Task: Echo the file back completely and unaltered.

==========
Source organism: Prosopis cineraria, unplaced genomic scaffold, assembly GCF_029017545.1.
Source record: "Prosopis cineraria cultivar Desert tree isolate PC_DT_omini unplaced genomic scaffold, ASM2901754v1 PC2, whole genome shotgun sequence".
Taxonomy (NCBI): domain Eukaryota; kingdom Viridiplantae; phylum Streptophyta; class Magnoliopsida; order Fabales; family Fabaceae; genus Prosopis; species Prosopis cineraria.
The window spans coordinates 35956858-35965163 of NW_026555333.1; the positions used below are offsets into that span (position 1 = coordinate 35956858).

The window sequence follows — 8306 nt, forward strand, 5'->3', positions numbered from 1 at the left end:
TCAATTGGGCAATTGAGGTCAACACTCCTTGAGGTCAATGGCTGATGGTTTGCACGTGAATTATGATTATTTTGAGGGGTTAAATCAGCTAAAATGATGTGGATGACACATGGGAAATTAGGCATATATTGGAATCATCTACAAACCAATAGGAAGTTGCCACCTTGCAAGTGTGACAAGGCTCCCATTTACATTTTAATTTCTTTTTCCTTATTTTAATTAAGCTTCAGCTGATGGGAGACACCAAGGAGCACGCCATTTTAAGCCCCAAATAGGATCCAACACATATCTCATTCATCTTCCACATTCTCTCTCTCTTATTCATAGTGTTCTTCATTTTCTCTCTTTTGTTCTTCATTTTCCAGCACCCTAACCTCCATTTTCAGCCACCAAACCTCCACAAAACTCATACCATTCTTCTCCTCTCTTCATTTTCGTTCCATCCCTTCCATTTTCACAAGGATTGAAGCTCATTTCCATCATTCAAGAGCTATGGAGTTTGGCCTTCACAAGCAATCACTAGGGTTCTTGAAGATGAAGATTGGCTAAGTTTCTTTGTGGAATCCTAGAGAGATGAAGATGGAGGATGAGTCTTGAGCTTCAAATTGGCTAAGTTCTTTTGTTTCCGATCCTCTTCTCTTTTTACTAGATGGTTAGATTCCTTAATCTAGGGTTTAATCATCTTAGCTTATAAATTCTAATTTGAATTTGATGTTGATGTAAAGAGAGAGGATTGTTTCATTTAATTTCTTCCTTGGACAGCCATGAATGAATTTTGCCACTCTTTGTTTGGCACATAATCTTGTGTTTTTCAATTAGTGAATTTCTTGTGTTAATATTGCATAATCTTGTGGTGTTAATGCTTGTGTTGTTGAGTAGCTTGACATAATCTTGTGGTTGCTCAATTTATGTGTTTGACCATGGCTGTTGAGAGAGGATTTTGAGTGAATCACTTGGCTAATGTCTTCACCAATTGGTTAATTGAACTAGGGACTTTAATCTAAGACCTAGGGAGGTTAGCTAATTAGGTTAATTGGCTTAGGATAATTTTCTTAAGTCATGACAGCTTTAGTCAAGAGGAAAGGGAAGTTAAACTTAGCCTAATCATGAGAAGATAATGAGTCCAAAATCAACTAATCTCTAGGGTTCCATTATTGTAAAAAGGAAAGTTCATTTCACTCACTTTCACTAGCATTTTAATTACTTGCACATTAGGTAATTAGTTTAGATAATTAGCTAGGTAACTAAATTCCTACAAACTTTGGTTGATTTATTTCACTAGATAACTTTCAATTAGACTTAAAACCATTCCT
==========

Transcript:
Source organism: Prosopis cineraria, unplaced genomic scaffold, assembly GCF_029017545.1.
Source record: "Prosopis cineraria cultivar Desert tree isolate PC_DT_omini unplaced genomic scaffold, ASM2901754v1 PC2, whole genome shotgun sequence".
Taxonomy (NCBI): domain Eukaryota; kingdom Viridiplantae; phylum Streptophyta; class Magnoliopsida; order Fabales; family Fabaceae; genus Prosopis; species Prosopis cineraria.
The window spans coordinates 35956858-35965163 of NW_026555333.1; the positions used below are offsets into that span (position 1 = coordinate 35956858).

The window sequence follows — 8306 nt, forward strand, 5'->3', positions numbered from 1 at the left end:
TCAATTGGGCAATTGAGGTCAACACTCCTTGAGGTCAATGGCTGATGGTTTGCACGTGAATTATGATTATTTTGAGGGGTTAAATCAGCTAAAATGATGTGGATGACACATGGGAAATTAGGCATATATTGGAATCATCTACAAACCAATAGGAAGTTGCCACCTTGCAAGTGTGACAAGGCTCCCATTTACATTTTAATTTCTTTTTCCTTATTTTAATTAAGCTTCAGCTGATGGGAGACACCAAGGAGCACGCCATTTTAAGCCCCAAATAGGATCCAACACATATCTCATTCATCTTCCACATTCTCTCTCTCTTATTCATAGTGTTCTTCATTTTCTCTCTTTTGTTCTTCATTTTCCAGCACCCTAACCTCCATTTTCAGCCACCAAACCTCCACAAAACTCATACCATTCTTCTCCTCTCTTCATTTTCGTTCCATCCCTTCCATTTTCACAAGGATTGAAGCTCATTTCCATCATTCAAGAGCTATGGAGTTTGGCCTTCACAAGCAATCACTAGGGTTCTTGAAGATGAAGATTGGCTAAGTTTCTTTGTGGAATCCTAGAGAGATGAAGATGGAGGATGAGTCTTGAGCTTCAAATTGGCTAAGTTCTTTTGTTTCCGATCCTCTTCTCTTTTTACTAGATGGTTAGATTCCTTAATCTAGGGTTTAATCATCTTAGCTTATAAATTCTAATTTGAATTTGATGTTGATGTAAAGAGAGAGGATTGTTTCATTTAATTTCTTCCTTGGACAGCCATGAATGAATTTTGCCACTCTTTGTTTGGCACATAATCTTGTGTTTTTCAATTAGTGAATTTCTTGTGTTAATATTGCATAATCTTGTGGTGTTAATGCTTGTGTTGTTGAGTAGCTTGACATAATCTTGTGGTTGCTCAATTTATGTGTTTGACCATGGCTGTTGAGAGAGGATTTTGAGTGAATCACTTGGCTAATGTCTTCACCAATTGGTTAATTGAACTAGGGACTTTAATCTAAGACCTAGGGAGGTTAGCTAATTAGGTTAATTGGCTTAGGATAATTTTCTTAAGTCATGACAGCTTTAGTCAAGAGGAAAGGGAAGTTAAACTTAGCCTAATCATGAGAAGATAATGAGTCCAAAATCAACTAATCTCTAGGGTTCCATTATTGTAAAAAGGAAAGTTCATTTCACTCACTTTCACTAGCATTTTAATTACTTGCACATTAGGTAATTAGTTTAGATAATTAGCTAGGTAACTAAATTCCTACAAACTTTGGTTGATTTATTTCACTAGATAACTTTCAATTAGACTTAAAACCATTCCT